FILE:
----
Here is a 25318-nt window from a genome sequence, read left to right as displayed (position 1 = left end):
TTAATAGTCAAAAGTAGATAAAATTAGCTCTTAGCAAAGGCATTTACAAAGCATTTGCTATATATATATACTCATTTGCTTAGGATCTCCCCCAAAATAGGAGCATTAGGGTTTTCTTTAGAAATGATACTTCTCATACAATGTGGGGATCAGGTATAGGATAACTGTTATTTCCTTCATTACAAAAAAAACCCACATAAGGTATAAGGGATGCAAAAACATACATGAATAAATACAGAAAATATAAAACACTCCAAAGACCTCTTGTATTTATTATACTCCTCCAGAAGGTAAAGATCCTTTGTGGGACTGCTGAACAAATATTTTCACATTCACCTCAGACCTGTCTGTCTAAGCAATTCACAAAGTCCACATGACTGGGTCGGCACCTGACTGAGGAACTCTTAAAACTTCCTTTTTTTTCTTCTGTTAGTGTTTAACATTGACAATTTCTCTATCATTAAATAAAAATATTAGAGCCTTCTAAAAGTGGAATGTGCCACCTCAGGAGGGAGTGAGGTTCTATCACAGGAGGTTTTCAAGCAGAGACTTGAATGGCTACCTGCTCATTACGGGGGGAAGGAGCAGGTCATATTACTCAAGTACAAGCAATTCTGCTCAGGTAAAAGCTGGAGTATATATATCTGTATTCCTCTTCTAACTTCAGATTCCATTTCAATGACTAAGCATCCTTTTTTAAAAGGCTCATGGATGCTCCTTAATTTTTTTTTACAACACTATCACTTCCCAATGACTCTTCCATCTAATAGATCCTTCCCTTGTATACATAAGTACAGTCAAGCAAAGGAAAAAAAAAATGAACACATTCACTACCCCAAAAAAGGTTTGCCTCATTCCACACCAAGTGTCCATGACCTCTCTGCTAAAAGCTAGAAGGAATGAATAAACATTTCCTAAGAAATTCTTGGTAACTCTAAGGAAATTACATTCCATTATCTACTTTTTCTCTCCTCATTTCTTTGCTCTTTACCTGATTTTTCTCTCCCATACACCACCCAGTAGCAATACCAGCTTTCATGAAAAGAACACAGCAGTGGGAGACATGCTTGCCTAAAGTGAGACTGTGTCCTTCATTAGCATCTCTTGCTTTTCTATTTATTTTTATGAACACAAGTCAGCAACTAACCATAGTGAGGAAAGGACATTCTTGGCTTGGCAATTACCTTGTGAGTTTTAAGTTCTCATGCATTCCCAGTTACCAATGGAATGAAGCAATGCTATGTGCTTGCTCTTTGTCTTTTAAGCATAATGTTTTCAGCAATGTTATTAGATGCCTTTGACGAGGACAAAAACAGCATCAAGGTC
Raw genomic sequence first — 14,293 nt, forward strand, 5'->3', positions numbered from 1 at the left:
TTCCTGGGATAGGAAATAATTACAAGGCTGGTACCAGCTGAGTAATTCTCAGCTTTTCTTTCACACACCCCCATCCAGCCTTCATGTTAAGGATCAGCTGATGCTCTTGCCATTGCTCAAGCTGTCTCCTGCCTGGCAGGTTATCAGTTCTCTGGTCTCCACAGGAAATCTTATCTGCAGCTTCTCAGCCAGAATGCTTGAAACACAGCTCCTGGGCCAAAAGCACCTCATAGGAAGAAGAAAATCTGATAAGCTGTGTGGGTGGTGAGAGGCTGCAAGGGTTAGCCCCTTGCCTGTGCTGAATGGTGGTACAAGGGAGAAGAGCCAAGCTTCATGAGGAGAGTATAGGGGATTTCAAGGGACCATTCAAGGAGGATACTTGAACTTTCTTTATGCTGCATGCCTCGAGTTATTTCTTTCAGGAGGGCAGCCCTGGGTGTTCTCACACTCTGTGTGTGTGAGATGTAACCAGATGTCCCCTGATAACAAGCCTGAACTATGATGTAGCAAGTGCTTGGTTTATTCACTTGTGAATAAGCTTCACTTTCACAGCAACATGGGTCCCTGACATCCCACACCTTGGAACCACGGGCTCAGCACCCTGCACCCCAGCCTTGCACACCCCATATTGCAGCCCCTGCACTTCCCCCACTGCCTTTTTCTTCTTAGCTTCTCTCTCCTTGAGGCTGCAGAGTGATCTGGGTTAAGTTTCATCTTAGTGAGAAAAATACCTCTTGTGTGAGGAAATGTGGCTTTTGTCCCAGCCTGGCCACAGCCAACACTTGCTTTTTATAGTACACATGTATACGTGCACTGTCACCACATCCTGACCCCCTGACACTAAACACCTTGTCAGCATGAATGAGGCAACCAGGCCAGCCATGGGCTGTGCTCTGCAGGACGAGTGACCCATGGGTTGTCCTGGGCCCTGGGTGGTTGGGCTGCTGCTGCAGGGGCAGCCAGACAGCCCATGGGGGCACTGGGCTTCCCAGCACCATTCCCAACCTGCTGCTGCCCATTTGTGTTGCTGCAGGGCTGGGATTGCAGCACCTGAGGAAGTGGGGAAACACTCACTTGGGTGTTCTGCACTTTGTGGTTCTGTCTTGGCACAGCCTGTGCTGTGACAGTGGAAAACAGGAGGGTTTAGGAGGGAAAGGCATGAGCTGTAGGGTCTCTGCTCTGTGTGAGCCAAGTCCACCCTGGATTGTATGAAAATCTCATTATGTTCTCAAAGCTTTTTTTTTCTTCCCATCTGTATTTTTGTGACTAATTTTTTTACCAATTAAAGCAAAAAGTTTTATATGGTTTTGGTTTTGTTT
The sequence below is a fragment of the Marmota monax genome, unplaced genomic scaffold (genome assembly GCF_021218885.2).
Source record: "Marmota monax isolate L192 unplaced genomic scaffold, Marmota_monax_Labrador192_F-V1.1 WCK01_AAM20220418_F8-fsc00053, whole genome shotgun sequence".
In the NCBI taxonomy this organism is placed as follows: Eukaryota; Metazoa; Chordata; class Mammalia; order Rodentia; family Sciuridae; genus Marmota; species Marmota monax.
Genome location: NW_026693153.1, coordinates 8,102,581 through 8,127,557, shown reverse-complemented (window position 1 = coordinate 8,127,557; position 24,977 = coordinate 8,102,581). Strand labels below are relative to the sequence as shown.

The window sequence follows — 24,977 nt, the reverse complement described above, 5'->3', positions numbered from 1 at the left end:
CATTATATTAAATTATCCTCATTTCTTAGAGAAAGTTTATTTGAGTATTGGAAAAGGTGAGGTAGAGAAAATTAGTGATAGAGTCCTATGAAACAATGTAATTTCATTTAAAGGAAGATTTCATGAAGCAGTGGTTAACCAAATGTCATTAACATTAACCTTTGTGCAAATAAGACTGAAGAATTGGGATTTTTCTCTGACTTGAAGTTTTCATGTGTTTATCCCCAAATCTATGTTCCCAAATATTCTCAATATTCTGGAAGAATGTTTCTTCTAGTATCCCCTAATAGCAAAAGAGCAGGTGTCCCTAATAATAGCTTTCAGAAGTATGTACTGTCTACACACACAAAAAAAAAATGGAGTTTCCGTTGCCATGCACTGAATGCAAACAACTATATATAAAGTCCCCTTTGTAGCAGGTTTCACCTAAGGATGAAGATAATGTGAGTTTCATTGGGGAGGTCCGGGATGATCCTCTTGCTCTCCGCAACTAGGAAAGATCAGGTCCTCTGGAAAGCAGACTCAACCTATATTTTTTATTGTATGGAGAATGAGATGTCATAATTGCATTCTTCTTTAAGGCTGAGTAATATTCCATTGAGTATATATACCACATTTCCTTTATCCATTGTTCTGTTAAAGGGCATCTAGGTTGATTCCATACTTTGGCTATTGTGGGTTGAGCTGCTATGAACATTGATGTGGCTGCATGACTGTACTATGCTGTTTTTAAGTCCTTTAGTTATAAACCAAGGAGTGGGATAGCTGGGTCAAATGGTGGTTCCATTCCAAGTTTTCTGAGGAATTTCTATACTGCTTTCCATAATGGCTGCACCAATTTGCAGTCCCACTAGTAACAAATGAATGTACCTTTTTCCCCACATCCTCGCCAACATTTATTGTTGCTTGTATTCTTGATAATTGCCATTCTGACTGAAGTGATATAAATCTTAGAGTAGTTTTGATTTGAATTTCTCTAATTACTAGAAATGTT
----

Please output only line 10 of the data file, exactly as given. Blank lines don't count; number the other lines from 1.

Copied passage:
CATTATATTAAATTATCCTCATTTCTTAGAGAAAGTTTATTTGAGTATTGGAAAAGGTGAGGTAGAGAAAATTAGTGATAGAGTCCTATGAAACAATGTAATTTCATTTAAAGGAAGATTTCATGAAGCAGTGGTTAACCAAATGTCATTAACATTAACCTTTGTGCAAATAAGACTGAAGAATTGGGATTTTTCTCTGACTTGAAGTTTTCATGTGTTTATCCCCAAATCTATGTTCCCAAATATTCTCAATATTCTGGAAGAATGTTTCTTCTAGTATCCCCTAATAGCAAAAGAGCAGGTGTCCCTAATAATAGCTTTCAGAAGTATGTACTGTCTACACACACAAAAAAAAAATGGAGTTTCCGTTGCCATGCACTGAATGCAAACAACTATATATAAAGTCCCCTTTGTAGCAGGTTTCACCTAAGGATGAAGATAATGTGAGTTTCATTGGGGAGGTCCGGGATGATCCTCTTGCTCTCCGCAACTAGGAAAGATCAGGTCCTCTGGAAAGCAGACTCAACCTATATTTTTTATTGTATGGAGAATGAGATGTCATAATTGCATTCTTCTTTAAGGCTGAGTAATATTCCATTGAGTATATATACCACATTTCCTTTATCCATTGTTCTGTTAAAGGGCATCTAGGTTGATTCCATACTTTGGCTATTGTGGGTTGAGCTGCTATGAACATTGATGTGGCTGCATGACTGTACTATGCTGTTTTTAAGTCCTTTAGTTATAAACCAAGGAGTGGGATAGCTGGGTCAAATGGTGGTTCCATTCCAAGTTTTCTGAGGAATTTCTATACTGCTTTCCATAATGGCTGCACCAATTTGCAGTCCCACTAGTAACAAATGAATGTACCTTTTTCCCCACATCCTCGCCAACATTTATTGTTGCTTGTATTCTTGATAATTGCCATTCTGACTGAAGTGATATAAATCTTAGAGTAGTTTTGATTTGAATTTCTCTAATTACTAGAAATGTT